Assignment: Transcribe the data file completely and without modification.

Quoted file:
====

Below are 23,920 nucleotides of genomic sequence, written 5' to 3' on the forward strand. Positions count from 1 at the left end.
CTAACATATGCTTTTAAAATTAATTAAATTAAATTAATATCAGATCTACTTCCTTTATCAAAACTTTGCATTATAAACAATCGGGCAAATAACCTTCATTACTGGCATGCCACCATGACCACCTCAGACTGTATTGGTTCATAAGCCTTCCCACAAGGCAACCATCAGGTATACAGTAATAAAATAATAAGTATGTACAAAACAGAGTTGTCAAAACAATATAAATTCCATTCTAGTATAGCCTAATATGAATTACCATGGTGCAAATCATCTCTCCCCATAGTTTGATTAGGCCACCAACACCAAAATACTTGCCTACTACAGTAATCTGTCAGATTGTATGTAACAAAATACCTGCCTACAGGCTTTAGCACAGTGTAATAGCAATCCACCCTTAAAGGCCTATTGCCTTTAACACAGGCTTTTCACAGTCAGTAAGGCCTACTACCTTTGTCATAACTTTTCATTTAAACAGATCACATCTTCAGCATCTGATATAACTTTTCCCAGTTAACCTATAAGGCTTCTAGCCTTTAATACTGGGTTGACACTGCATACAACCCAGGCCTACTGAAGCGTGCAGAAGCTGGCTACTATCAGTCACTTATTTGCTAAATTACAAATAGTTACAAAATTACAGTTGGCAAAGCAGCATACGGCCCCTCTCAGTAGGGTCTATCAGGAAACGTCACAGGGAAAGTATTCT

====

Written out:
Below are 23,920 nucleotides of genomic sequence, written 5' to 3' on the forward strand. Positions count from 1 at the left end.
CTAACATATGCTTTTAAAATTAATTAAATTAAATTAATATCAGATCTACTTCCTTTATCAAAACTTTGCATTATAAACAATCGGGCAAATAACCTTCATTACTGGCATGCCACCATGACCACCTCAGACTGTATTGGTTCATAAGCCTTCCCACAAGGCAACCATCAGGTATACAGTAATAAAATAATAAGTATGTACAAAACAGAGTTGTCAAAACAATATAAATTCCATTCTAGTATAGCCTAATATGAATTACCATGGTGCAAATCATCTCTCCCCATAGTTTGATTAGGCCACCAACACCAAAATACTTGCCTACTACAGTAATCTGTCAGATTGTATGTAACAAAATACCTGCCTACAGGCTTTAGCACAGTGTAATAGCAATCCACCCTTAAAGGCCTATTGCCTTTAACACAGGCTTTTCACAGTCAGTAAGGCCTACTACCTTTGTCATAACTTTTCATTTAAACAGATCACATCTTCAGCATCTGATATAACTTTTCCCAGTTAACCTATAAGGCTTCTAGCCTTTAATACTGGGTTGACACTGCATACAACCCAGGCCTACTGAAGCGTGCAGAAGCTGGCTACTATCAGTCACTTATTTGCTAAATTACAAATAGTTACAAAATTACAGTTGGCAAAGCAGCATACGGCCCCTCTCAGTAGGGTCTATCAGGAAACGTCACAGGGAAAGTATTCT